All models, except the carburetted #316 E30, get the new Bosch Motronic engine management system, which offers better fuel economy and low speed engine response as well as the ability to run on lead-free fuel without adjustment.
    But the biggest change is in the #1988 BMW 318i, which now has BMW's new four-cylinder #M40 engine, designed specifically for capacities under two litres. With a capacity of 1795cc, instead of the old M10 engine’s 1766cc, it gives the cheapest injection #BMW 10bhp more: 115bhp, developed at 5750rpm. More importantly, torque is improved by 13.3 per cent, from 105lb ft at 4500rpm to 119lb ft at 250rpm less.

    BMW also claim smoother running and reduced maintenance, while the claimed performance is up by 2mph on top speed to 118mph with a 1.6-second improvement on 0-100kph (62mph) to 10.8 seconds. But don’t let that uninspiring sprint time put you off: the improved torque is far more telling on the road.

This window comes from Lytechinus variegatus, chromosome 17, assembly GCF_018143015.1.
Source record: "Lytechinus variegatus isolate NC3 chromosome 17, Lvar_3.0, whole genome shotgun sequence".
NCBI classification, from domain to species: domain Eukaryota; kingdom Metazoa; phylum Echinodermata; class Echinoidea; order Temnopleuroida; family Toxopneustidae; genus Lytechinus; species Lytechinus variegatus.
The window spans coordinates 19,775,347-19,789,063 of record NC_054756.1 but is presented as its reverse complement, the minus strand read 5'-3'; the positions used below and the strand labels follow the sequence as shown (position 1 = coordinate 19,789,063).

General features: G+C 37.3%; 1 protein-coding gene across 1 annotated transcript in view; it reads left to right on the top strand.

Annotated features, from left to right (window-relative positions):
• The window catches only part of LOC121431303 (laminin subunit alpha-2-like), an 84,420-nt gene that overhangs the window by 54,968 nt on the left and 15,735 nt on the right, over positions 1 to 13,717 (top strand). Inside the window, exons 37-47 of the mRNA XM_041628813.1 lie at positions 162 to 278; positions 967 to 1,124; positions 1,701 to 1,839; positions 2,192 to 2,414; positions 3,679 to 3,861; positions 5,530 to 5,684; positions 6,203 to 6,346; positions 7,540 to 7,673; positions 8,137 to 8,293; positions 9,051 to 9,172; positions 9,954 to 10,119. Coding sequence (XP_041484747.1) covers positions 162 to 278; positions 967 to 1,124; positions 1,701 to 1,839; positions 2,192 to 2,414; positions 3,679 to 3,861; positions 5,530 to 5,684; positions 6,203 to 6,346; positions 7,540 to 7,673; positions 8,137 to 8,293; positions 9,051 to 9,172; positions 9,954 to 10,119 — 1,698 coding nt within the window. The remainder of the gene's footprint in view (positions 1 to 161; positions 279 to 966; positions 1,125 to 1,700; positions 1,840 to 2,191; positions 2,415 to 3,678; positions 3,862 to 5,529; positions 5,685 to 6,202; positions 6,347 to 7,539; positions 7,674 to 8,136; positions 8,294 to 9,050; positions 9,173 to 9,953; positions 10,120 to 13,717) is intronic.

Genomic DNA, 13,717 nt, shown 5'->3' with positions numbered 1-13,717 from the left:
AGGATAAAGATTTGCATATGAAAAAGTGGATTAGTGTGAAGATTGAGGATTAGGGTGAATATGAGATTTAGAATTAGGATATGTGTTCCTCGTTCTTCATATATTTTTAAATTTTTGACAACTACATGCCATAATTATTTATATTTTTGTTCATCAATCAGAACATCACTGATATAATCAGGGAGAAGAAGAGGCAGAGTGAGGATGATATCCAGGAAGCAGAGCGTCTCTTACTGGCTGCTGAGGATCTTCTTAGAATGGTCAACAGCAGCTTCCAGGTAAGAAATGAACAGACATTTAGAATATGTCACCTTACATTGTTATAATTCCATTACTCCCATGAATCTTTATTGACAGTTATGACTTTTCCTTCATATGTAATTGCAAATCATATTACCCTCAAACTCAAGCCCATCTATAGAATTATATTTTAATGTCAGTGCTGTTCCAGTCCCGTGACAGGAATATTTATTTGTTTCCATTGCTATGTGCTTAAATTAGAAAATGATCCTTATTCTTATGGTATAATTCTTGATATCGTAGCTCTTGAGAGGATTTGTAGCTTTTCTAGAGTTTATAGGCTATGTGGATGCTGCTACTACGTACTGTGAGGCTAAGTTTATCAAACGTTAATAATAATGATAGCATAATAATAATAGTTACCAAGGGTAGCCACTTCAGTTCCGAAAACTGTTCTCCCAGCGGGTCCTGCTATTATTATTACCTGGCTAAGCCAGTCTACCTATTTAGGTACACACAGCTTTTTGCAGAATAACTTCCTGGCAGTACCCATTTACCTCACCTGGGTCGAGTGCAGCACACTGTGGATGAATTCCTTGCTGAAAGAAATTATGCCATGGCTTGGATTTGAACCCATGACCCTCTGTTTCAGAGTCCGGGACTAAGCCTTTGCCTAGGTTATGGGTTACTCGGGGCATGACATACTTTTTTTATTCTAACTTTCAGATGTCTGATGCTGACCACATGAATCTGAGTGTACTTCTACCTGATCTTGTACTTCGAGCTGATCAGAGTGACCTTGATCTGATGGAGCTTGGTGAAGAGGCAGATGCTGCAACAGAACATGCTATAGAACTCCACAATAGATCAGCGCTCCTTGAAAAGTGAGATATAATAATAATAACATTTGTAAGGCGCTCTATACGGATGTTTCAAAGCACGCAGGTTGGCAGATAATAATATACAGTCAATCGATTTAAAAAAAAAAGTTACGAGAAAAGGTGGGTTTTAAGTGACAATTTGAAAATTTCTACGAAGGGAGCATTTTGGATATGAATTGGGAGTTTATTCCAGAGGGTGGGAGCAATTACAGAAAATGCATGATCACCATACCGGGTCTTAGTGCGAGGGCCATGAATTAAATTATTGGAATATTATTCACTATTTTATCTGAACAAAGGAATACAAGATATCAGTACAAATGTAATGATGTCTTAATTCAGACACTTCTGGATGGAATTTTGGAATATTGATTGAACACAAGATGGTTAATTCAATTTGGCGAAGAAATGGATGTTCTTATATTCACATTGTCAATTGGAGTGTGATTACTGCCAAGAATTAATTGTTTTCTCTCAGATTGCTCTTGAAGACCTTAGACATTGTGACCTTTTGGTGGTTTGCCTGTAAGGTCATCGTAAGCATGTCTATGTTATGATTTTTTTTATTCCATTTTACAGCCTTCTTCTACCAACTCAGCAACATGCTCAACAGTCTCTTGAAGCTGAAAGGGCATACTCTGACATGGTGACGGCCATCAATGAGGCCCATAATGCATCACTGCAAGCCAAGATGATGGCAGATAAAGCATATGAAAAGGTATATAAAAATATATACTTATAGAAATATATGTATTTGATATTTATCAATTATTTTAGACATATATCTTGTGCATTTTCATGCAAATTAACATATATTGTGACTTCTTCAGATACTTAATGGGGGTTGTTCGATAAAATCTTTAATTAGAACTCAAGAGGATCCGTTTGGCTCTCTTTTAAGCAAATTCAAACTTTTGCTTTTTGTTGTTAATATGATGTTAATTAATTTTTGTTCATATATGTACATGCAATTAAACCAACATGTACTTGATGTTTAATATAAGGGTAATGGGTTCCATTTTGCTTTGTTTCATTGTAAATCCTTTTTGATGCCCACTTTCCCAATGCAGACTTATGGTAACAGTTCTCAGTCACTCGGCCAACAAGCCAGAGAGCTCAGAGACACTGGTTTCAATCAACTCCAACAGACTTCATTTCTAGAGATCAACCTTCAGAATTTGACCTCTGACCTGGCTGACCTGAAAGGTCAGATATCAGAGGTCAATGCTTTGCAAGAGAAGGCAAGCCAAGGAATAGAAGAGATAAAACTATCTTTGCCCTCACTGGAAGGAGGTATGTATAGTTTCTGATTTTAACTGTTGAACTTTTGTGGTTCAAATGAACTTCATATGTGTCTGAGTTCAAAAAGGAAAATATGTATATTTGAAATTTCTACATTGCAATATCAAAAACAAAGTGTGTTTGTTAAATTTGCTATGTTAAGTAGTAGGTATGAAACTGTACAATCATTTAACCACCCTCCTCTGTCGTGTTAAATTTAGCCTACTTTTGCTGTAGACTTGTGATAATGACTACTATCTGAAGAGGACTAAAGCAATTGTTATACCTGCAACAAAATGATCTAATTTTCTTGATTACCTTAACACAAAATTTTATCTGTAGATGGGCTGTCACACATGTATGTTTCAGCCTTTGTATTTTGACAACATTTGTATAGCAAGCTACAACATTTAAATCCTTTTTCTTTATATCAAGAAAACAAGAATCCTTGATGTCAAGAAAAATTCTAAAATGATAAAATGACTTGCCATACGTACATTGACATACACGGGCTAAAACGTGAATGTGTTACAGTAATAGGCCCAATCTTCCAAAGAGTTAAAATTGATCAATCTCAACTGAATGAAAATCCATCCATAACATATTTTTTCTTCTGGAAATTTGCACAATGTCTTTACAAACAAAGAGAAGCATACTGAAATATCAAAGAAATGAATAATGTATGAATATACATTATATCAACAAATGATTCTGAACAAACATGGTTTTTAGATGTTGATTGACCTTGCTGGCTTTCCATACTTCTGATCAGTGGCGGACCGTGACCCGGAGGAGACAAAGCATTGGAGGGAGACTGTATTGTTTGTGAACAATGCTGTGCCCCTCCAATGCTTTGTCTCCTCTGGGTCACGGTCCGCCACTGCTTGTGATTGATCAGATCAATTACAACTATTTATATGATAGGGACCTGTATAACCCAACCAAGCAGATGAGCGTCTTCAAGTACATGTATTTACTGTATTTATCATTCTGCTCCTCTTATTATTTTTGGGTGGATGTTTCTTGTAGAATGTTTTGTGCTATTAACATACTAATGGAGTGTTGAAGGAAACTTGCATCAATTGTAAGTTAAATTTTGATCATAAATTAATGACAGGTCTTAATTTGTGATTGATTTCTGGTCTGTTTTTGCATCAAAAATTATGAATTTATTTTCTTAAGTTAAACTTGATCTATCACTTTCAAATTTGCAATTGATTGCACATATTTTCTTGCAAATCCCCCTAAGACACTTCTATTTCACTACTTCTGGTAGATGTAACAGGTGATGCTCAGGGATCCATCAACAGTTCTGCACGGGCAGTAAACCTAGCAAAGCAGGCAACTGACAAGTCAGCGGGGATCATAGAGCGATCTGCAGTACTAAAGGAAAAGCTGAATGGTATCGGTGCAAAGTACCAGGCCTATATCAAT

BMW reckon there is a 2.4 second improvement on the 50 to 70mph time in fourth (now 10.5 seconds), which is a far better indication of how the car feels on the road. The BMW 318i E30 has remarkably good mid-range response, which makes it feel a lot quicker on the road than the standard benchmark figures would seem to indicate.

    In addition, the new engine shows equally remarkable refinement, staying well down among the background noise when cruising. Even when worked hard it still retains its pleasant sound until well over 6000rpm, never sounding raucous.